Daytona Beach, FL – A Volusia County-owned building whose doors have been closed since Hurricane Irma flooded it a year ago will be torn down and rebuilt after it was formally declared a total loss.
During yesterday’s (September 4th) Volusia County Council meeting, council members voted 6-1 in favor of that plan for the administration building at 250 North Beach Street in downtown Daytona Beach, formerly the home of various county services, including the offices of the tax collector and property appraiser. The State of Florida also used to provide vehicle license tags at that location.
The decision was made after the VCC went over a consultant’s report which estimated that fixing the current building and bringing it back up to current code would likely cost the county around $5.4 million. That included raising the entire building up around five inches to help prevent future storm flooding.
Some VCC members felt it made more fiscal sense to go with a brand new building, especially with around $7 million coming from the Federal Emergency Management Agency (FEMA) because of the damage the old building sustained from Irma. Another $6 million will be paid by the county’s insurance carrier, Brown & Brown, who will begin construction soon on its new 10-story Daytona Beach headquarters in what’s currently an empty car lot just to the north of the admin building.
In making this move, the VCC turned down an alternative plan to use 90% of the FEMA money for other budgeted capital projects with the agency’s approval. That option could have meant no insurance money available for the new project and left the county looking for a permanent home for all the offices which used to be there and have since moved to various locations.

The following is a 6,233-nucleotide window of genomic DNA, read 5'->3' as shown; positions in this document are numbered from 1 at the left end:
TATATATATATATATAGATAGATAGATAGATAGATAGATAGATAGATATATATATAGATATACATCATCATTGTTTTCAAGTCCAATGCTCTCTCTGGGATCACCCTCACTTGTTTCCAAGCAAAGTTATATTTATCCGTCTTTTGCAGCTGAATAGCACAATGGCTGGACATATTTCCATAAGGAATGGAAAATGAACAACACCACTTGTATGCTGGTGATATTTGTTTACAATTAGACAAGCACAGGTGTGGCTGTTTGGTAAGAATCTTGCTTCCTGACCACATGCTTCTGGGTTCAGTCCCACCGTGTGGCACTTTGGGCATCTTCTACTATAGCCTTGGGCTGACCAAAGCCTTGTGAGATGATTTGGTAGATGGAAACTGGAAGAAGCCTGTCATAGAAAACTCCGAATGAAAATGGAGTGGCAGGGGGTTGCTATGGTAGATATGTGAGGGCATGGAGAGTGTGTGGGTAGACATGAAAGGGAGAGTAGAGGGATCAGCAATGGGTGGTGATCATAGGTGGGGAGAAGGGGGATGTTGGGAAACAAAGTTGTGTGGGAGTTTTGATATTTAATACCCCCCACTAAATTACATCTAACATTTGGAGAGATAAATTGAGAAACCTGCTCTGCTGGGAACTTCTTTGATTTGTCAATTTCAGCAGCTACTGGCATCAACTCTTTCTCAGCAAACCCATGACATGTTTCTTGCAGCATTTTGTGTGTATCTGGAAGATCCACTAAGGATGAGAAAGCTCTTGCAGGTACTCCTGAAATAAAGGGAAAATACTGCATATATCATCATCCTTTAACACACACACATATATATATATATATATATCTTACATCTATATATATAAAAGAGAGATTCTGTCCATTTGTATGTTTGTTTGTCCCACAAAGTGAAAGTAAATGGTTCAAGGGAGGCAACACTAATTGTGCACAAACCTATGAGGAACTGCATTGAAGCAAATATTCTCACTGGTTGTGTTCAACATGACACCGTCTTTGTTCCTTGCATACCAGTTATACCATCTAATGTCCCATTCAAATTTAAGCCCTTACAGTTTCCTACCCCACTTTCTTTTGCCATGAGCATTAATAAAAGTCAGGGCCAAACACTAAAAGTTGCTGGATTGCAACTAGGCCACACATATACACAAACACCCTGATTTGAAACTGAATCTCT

District 4 Representative Heather Post was the lone “no” vote. During an in-studio appearance today (September 5th) on WNDB’s Marc Bernier Show, Post said her objection was based on concerns over what she called “low” staffing levels in the county’s emergency services and she felt the money would be better used to get the county up to a “minimal acceptable standard” in that area.
When construction will begin is in question, especially since FEMA still owes the county millions of dollars in hurricane-related costs. The new building would need to be designed and approved first.
During the meeting, George Recktenwald – the interim County Manager – mentioned it’s a possibility that the new building could be tied in to a possible expansion of the nearby S. James Foxman Justice Center on U.S. 1, including possibly placing the new building further back from Beach and closer to North Palmetto Avenue opposite from the justice center.